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Things Moms Can’t Say: Your Dad Cheated on Me


[Editor's note: another in our series on "Things Moms Can't Say." Due to the sensitive nature of the content, the writer has asked to remain anonymous. I have sat on this piece for several months, trying to find a good ending to it, a kernel of positivity, but realized it is best left unsettled, for the reader to ponder.]

Divorce is hard. It’s emotional and physical and raw. There is no rule book for getting divorced or maintaining dignity in the relationship between two people who were once married and who share children. I can’t with certainty say there is a best way of ending a marriage. I can say with certainty there is a worst way.

I remember the first time I caught my ex cheating. My kids were still babies and I hadn’t worked since I had them. I was scared to death and he was so sorry. He didn’t want to lose his family and he said and did all of the right things to repair the damage from the cheating. I can still remember the crying. I would just cry and question everything; was it me? Was he still attracted to me? Was I not enough? Was this life that we created together not enough? And then one day the crying stopped and slowly the trust was rebuilt.

I remember the second time I caught my ex cheating on me. And the third. The kids were a little older each time. I was a little less scared and he was a little less sorry. The last time was actually discovered after the divorce. Some friends told me they had seen him with his mistress at one of the kid’s birthday parties speaking a little too close- I knew exactly what had been going on and why it was so easy for him to let go of the marriage.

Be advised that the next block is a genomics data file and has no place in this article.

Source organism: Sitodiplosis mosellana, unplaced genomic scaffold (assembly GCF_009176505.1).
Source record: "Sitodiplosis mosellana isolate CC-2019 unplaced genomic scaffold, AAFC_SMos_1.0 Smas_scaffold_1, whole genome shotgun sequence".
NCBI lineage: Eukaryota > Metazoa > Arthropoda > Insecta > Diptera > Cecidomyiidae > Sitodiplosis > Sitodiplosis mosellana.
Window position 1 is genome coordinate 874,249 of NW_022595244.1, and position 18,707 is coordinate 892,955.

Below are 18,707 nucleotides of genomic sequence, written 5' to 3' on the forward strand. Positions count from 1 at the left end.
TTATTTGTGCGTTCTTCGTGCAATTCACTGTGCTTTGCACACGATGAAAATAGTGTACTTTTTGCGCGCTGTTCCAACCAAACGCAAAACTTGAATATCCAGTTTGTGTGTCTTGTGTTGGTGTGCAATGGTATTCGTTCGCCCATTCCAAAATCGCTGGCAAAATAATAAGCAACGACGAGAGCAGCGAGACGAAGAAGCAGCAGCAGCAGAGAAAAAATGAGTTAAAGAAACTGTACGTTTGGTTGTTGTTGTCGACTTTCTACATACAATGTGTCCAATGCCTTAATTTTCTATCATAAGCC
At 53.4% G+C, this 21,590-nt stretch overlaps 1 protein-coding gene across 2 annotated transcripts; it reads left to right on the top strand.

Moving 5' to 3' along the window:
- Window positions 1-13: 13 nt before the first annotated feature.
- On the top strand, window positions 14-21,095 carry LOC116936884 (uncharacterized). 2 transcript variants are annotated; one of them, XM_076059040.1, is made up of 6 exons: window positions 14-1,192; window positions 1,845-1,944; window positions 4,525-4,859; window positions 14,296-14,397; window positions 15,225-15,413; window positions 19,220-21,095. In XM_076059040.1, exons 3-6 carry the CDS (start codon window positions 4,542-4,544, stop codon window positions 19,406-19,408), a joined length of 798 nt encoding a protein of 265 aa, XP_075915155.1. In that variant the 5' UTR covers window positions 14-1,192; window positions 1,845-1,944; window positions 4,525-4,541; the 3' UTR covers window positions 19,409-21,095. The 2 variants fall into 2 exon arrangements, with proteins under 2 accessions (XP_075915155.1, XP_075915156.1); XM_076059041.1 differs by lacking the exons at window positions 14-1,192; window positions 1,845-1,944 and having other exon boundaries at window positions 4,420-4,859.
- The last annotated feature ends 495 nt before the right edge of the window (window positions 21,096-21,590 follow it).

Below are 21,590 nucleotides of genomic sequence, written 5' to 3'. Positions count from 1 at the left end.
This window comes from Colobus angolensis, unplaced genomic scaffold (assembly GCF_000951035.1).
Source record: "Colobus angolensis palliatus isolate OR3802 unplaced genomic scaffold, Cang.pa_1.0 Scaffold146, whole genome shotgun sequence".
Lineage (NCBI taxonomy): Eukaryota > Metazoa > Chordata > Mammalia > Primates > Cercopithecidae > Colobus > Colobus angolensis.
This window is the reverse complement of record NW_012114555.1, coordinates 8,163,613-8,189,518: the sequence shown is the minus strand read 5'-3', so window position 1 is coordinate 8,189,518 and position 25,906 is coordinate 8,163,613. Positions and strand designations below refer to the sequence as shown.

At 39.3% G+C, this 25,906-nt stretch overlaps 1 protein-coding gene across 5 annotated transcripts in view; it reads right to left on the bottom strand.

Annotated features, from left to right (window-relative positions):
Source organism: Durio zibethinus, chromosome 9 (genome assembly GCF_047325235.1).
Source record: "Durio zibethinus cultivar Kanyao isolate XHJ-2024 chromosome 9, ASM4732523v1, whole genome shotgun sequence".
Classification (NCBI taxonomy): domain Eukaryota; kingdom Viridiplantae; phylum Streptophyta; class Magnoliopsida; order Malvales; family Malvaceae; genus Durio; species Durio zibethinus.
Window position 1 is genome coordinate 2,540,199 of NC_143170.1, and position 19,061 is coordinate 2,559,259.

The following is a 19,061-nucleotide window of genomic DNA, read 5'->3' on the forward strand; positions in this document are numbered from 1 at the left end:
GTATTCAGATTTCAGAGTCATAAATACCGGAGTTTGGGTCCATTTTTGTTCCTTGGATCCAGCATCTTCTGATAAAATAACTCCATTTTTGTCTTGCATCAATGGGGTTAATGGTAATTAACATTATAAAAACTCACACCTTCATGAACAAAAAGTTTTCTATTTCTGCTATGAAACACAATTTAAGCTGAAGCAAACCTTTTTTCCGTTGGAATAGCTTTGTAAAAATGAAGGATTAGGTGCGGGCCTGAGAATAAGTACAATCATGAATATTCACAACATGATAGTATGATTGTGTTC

It is a heavy burden being the keeper of his secret.

My kids never saw us fighting. They had no idea why we were moving out and to this day the only explanation for the divorce has been, “Sometimes married people just decide to not be married anymore.”

Which goes completely against the values they have been taught since birth. So, in order to keep his secret, I compromise their values. I have to lead them to believe people just give up on each other and that marriage is disposable, because the truth that could be told is worse.

Your dad cheated on me.

Would they even know what that means? Would they be able to understand the weight of that crime? They know how babies are made… but could they begin to understand how lethal the cheating is to a marriage? And is it fair to tell them? As mothers we have an instinct to protect our children and that includes their emotional well-being. I can’t imagine how that would effect them to know the truth of why their parents are no longer married. I don’t want my daughter to grow up to choose a partner who cheats on her and I don’t want my son to grow into a man who cheats. But I also don’t want them to grow up thinking marriage is flippant.

When the time is right, I will share the truth. But for now, I will try to model a healthy relationship, and hold their hearts closely.

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